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A microscopy study of hyphal growth of Penicillium rubens on gypsum under dynamic humidity conditions.

van Laarhoven KA, Huinink HP, Adan OC - Microb Biotechnol (2016)

Bottom Line: It was found that hyphal tips ceased to extend when exposed to any tested decrease in RH.However, new hyphal growth always emerges, seemingly from the old mycelium, suggesting that this indoor fungus does not rely only on conidia to survive the humidity patterns considered.These findings are a fundamental step in unravelling the effect of RH on indoor fungal growth.

View Article: PubMed Central - PubMed

Affiliation: Department of Applied Physics, Eindhoven University of Technology, Eindhoven, the Netherlands.

No MeSH data available.


Related in: MedlinePlus

Average growth rates of hyphae growing on a gypsum substrate, before and after exposure to a period of RHmin with duration Δt of 24 h (A) or 1 h (B). RH = 97% before and after the period of low RH. Error bars represent the standard deviation in the individual results. Welch's one‐way ANOVA shows that the averages are significantly heterogeneous (F9,55 = 30, P = 2.7e‐18) for (A), (F9,43 = 14, P = 3.69e‐18) for (B). Averages with a different label (a, b,…) are statistically different (Games‐Howell post hoc tests, P = 0.05).
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mbt212357-fig-0005: Average growth rates of hyphae growing on a gypsum substrate, before and after exposure to a period of RHmin with duration Δt of 24 h (A) or 1 h (B). RH = 97% before and after the period of low RH. Error bars represent the standard deviation in the individual results. Welch's one‐way ANOVA shows that the averages are significantly heterogeneous (F9,55 = 30, P = 2.7e‐18) for (A), (F9,43 = 14, P = 3.69e‐18) for (B). Averages with a different label (a, b,…) are statistically different (Games‐Howell post hoc tests, P = 0.05).

Mentions: Figure 3 displays several time labelled images of growth on the samples during a typical experiment (Δt = 24 h, RHmin = 90%). The images are cropped frames of the recorded movies. A typical example of an extending hypha as observed in the movies is shown in Fig. 3A. Growth rates measured during the initial 96 h of steady‐state RH = 97% (Fig. 1) served as a reference point for each experiment, justified on the basis of comparison with the steady‐state experiments. The average of these initial growth rates is included per experiment in Fig. 5. Welch's one‐way ANOVA shows that the average initial growth rates are statistically heterogeneous (F10,49 = 5, P = 2.9e‐5). However, further analysis (Games‐Howell post hoc tests, P = 0.05) showed that the average initial growth rate of any experiment did not differ significantly from the average growth rate during steady‐state growth at RH = 97%, which was 8 ± 3 μm h−1.


A microscopy study of hyphal growth of Penicillium rubens on gypsum under dynamic humidity conditions.

van Laarhoven KA, Huinink HP, Adan OC - Microb Biotechnol (2016)

Average growth rates of hyphae growing on a gypsum substrate, before and after exposure to a period of RHmin with duration Δt of 24 h (A) or 1 h (B). RH = 97% before and after the period of low RH. Error bars represent the standard deviation in the individual results. Welch's one‐way ANOVA shows that the averages are significantly heterogeneous (F9,55 = 30, P = 2.7e‐18) for (A), (F9,43 = 14, P = 3.69e‐18) for (B). Averages with a different label (a, b,…) are statistically different (Games‐Howell post hoc tests, P = 0.05).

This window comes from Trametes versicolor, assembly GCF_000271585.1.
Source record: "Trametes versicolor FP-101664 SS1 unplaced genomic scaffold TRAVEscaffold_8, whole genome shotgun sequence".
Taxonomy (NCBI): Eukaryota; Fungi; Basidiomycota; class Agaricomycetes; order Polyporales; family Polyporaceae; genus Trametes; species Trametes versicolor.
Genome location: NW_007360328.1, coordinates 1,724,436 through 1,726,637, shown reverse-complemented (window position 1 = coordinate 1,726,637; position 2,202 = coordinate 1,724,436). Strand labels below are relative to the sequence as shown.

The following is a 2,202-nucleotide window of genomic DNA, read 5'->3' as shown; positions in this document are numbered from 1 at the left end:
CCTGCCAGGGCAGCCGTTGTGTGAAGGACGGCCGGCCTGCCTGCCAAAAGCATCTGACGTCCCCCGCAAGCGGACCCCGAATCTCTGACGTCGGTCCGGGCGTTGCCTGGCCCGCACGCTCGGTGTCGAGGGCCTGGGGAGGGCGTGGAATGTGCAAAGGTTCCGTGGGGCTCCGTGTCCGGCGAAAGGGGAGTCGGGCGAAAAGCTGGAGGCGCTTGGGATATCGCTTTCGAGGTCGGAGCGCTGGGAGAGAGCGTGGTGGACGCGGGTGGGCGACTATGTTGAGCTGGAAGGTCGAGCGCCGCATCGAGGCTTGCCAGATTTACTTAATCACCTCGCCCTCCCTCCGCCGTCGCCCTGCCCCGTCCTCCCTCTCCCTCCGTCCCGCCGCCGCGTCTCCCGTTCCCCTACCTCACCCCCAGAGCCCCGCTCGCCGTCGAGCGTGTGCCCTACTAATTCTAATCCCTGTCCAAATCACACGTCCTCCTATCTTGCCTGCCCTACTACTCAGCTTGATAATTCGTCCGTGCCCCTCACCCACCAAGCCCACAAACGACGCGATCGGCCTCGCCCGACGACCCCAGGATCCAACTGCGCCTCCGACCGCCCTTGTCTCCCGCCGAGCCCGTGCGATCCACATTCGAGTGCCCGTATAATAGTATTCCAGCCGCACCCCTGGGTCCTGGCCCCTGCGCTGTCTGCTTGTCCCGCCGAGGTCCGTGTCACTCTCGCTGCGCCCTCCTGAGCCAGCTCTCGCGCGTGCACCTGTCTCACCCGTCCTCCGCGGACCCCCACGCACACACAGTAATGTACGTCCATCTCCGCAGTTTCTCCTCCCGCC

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mbt212357-fig-0005: Average growth rates of hyphae growing on a gypsum substrate, before and after exposure to a period of RHmin with duration Δt of 24 h (A) or 1 h (B). RH = 97% before and after the period of low RH. Error bars represent the standard deviation in the individual results. Welch's one‐way ANOVA shows that the averages are significantly heterogeneous (F9,55 = 30, P = 2.7e‐18) for (A), (F9,43 = 14, P = 3.69e‐18) for (B). Averages with a different label (a, b,…) are statistically different (Games‐Howell post hoc tests, P = 0.05).
Mentions: Figure 3 displays several time labelled images of growth on the samples during a typical experiment (Δt = 24 h, RHmin = 90%). The images are cropped frames of the recorded movies. A typical example of an extending hypha as observed in the movies is shown in Fig. 3A. Growth rates measured during the initial 96 h of steady‐state RH = 97% (Fig. 1) served as a reference point for each experiment, justified on the basis of comparison with the steady‐state experiments. The average of these initial growth rates is included per experiment in Fig. 5. Welch's one‐way ANOVA shows that the average initial growth rates are statistically heterogeneous (F10,49 = 5, P = 2.9e‐5). However, further analysis (Games‐Howell post hoc tests, P = 0.05) showed that the average initial growth rate of any experiment did not differ significantly from the average growth rate during steady‐state growth at RH = 97%, which was 8 ± 3 μm h−1.

Bottom Line: It was found that hyphal tips ceased to extend when exposed to any tested decrease in RH.However, new hyphal growth always emerges, seemingly from the old mycelium, suggesting that this indoor fungus does not rely only on conidia to survive the humidity patterns considered.These findings are a fundamental step in unravelling the effect of RH on indoor fungal growth.

View Article: PubMed Central - PubMed

Affiliation: Department of Applied Physics, Eindhoven University of Technology, Eindhoven, the Netherlands.

No MeSH data available.


Related in: MedlinePlus